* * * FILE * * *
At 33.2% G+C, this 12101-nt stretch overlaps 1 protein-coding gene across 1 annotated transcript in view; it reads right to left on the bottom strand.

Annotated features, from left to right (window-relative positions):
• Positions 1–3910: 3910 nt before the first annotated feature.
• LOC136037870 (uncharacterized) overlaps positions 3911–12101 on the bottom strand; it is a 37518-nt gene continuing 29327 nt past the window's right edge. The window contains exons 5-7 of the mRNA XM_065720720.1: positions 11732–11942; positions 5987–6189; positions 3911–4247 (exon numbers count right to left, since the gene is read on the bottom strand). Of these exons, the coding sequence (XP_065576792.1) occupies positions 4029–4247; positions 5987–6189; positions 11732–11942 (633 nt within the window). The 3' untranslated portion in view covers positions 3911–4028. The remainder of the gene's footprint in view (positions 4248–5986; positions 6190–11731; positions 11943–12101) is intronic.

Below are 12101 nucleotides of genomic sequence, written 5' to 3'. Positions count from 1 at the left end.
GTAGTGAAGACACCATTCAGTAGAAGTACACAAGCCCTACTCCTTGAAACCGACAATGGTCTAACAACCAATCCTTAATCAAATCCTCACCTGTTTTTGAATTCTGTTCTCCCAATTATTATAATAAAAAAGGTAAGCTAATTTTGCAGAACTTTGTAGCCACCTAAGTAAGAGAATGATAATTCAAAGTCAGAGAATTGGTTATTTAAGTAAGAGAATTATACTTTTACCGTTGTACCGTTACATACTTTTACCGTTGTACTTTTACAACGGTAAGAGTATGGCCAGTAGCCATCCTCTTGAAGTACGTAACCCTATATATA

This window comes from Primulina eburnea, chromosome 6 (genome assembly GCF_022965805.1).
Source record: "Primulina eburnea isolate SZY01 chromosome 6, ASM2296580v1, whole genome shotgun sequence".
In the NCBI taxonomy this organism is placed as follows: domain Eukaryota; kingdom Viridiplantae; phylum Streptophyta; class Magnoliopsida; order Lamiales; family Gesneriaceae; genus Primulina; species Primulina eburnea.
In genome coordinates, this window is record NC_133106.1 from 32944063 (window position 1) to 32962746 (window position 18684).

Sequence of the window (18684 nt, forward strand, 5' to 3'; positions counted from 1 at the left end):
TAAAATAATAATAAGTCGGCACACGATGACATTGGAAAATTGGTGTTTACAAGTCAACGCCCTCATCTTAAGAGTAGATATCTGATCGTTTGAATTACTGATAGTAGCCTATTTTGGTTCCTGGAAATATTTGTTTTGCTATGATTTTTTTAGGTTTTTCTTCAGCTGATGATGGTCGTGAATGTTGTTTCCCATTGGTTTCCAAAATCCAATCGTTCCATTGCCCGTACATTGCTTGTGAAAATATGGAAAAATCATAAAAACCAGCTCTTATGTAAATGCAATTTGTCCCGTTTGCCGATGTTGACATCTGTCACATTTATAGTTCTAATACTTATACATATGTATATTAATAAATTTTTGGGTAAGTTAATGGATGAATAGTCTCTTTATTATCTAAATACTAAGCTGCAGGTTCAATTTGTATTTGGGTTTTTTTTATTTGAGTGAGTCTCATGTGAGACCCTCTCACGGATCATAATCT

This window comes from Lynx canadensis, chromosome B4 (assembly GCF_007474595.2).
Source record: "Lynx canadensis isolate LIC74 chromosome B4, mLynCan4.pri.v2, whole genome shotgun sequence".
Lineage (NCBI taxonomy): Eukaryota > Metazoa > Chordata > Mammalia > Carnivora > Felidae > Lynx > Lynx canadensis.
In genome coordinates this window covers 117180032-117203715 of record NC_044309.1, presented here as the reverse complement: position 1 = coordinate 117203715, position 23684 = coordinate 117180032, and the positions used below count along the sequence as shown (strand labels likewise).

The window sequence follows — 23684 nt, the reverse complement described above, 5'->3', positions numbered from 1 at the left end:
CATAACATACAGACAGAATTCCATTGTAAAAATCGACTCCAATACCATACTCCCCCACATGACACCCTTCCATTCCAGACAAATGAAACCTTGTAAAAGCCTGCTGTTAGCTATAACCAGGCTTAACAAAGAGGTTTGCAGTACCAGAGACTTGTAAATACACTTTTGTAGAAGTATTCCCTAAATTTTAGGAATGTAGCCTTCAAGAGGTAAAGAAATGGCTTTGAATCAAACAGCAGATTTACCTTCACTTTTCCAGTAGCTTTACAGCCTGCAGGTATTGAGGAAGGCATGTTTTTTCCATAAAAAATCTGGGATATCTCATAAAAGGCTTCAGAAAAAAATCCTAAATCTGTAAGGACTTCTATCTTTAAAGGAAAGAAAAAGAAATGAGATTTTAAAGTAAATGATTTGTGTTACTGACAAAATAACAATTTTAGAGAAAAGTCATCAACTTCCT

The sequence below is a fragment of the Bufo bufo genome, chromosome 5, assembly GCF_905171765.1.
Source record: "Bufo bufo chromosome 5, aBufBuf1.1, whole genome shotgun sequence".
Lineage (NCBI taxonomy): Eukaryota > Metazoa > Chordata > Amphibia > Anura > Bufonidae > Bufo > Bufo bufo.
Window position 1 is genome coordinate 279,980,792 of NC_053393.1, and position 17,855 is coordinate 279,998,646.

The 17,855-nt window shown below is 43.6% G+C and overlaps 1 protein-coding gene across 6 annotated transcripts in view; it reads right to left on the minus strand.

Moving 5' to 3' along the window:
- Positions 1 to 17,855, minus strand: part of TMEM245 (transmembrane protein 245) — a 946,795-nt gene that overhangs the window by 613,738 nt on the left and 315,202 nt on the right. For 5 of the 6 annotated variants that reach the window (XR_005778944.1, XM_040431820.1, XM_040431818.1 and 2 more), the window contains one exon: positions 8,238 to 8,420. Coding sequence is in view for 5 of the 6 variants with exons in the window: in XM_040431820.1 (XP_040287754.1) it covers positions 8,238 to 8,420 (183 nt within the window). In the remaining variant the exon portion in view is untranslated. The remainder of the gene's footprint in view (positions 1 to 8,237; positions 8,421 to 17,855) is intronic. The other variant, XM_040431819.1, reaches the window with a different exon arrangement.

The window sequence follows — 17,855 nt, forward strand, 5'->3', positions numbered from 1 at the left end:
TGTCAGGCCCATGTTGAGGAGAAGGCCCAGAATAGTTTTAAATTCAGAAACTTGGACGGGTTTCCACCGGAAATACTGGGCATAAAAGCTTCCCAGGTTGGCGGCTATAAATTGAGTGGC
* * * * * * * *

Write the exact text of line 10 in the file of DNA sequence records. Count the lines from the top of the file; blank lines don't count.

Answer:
In genome coordinates, this window is record NC_133106.1 from 32944063 (window position 1) to 32962746 (window position 18684).